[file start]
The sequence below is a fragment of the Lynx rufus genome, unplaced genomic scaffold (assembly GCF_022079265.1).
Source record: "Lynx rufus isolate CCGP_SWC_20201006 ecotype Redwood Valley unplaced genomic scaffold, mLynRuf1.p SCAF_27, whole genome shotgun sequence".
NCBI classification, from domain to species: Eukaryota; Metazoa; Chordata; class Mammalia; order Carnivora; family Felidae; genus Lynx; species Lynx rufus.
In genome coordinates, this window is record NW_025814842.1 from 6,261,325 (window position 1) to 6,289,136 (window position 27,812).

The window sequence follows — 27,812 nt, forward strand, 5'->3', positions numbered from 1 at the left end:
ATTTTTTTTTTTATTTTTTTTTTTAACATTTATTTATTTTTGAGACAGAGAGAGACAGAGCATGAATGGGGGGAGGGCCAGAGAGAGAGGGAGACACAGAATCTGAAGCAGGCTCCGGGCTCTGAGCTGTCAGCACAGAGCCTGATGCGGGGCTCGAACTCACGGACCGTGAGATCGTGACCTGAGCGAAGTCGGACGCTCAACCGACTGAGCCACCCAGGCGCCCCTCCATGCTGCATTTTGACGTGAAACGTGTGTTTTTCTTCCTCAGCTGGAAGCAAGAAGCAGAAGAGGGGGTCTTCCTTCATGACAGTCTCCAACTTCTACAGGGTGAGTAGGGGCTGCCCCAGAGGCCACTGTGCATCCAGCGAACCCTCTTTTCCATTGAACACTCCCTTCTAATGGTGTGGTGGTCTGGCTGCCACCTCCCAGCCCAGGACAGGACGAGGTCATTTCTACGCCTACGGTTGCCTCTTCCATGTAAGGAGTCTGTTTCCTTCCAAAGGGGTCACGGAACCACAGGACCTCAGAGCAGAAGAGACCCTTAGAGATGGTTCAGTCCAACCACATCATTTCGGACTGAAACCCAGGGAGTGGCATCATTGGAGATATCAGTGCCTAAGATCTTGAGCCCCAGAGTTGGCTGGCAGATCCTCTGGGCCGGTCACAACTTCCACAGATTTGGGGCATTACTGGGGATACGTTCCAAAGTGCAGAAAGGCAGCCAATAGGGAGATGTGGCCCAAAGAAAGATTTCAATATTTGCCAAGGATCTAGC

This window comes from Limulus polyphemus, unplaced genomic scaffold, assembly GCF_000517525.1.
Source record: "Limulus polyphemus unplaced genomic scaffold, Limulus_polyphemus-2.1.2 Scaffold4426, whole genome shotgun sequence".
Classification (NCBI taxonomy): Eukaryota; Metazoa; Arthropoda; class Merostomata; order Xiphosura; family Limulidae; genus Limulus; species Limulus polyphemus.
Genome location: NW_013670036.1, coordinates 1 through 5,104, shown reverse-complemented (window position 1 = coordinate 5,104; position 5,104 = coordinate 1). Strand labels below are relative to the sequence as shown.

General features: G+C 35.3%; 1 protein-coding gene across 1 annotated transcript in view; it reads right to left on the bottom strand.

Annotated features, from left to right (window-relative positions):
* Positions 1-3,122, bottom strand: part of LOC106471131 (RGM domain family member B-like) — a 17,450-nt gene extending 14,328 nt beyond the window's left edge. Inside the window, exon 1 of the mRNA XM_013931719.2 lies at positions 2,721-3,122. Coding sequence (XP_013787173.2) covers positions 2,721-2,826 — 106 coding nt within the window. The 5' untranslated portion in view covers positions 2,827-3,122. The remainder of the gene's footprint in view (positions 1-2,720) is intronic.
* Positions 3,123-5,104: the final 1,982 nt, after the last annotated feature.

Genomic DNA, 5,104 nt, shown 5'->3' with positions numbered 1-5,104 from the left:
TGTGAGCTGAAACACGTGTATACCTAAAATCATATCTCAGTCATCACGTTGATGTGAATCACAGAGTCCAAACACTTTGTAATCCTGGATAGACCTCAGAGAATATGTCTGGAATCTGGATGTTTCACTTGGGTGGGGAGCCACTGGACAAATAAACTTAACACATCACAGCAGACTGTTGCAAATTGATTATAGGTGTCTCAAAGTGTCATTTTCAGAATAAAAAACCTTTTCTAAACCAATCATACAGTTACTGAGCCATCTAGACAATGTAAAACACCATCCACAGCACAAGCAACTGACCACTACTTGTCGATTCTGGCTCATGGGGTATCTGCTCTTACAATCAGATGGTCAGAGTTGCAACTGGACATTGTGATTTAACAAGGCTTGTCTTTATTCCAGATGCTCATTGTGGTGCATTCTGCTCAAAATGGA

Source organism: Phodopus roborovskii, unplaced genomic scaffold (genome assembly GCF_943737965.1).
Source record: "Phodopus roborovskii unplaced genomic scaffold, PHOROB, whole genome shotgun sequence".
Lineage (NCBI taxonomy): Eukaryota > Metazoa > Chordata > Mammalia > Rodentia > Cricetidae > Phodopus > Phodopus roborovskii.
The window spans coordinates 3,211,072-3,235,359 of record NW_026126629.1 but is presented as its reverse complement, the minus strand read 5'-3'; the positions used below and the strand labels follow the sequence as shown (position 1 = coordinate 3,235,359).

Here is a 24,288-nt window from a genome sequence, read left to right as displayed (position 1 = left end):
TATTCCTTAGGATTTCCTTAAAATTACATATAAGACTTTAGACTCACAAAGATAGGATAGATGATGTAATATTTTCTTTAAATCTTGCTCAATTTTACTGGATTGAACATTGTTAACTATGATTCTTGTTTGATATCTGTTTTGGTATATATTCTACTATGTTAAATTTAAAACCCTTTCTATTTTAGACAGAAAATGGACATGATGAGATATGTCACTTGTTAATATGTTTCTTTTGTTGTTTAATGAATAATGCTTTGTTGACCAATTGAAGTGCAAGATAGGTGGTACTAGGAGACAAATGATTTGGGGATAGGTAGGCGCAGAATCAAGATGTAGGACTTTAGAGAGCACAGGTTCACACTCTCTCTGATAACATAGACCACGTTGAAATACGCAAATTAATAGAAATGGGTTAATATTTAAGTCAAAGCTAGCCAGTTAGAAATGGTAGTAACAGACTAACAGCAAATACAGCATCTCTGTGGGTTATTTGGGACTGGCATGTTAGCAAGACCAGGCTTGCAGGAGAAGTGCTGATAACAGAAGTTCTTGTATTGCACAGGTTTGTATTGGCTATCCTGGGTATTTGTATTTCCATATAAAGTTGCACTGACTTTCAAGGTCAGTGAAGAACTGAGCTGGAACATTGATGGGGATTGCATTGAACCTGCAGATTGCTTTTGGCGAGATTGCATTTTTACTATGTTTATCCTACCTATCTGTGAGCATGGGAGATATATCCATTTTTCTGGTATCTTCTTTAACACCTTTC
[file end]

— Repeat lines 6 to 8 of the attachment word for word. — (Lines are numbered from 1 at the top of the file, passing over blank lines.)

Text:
ATTTTTTTTTTTATTTTTTTTTTTAACATTTATTTATTTTTGAGACAGAGAGAGACAGAGCATGAATGGGGGGAGGGCCAGAGAGAGAGGGAGACACAGAATCTGAAGCAGGCTCCGGGCTCTGAGCTGTCAGCACAGAGCCTGATGCGGGGCTCGAACTCACGGACCGTGAGATCGTGACCTGAGCGAAGTCGGACGCTCAACCGACTGAGCCACCCAGGCGCCCCTCCATGCTGCATTTTGACGTGAAACGTGTGTTTTTCTTCCTCAGCTGGAAGCAAGAAGCAGAAGAGGGGGTCTTCCTTCATGACAGTCTCCAACTTCTACAGGGTGAGTAGGGGCTGCCCCAGAGGCCACTGTGCATCCAGCGAACCCTCTTTTCCATTGAACACTCCCTTCTAATGGTGTGGTGGTCTGGCTGCCACCTCCCAGCCCAGGACAGGACGAGGTCATTTCTACGCCTACGGTTGCCTCTTCCATGTAAGGAGTCTGTTTCCTTCCAAAGGGGTCACGGAACCACAGGACCTCAGAGCAGAAGAGACCCTTAGAGATGGTTCAGTCCAACCACATCATTTCGGACTGAAACCCAGGGAGTGGCATCATTGGAGATATCAGTGCCTAAGATCTTGAGCCCCAGAGTTGGCTGGCAGATCCTCTGGGCCGGTCACAACTTCCACAGATTTGGGGCATTACTGGGGATACGTTCCAAAGTGCAGAAAGGCAGCCAATAGGGAGATGTGGCCCAAAGAAAGATTTCAATATTTGCCAAGGATCTAGC

This window comes from Limulus polyphemus, unplaced genomic scaffold, assembly GCF_000517525.1.
Source record: "Limulus polyphemus unplaced genomic scaffold, Limulus_polyphemus-2.1.2 Scaffold4426, whole genome shotgun sequence".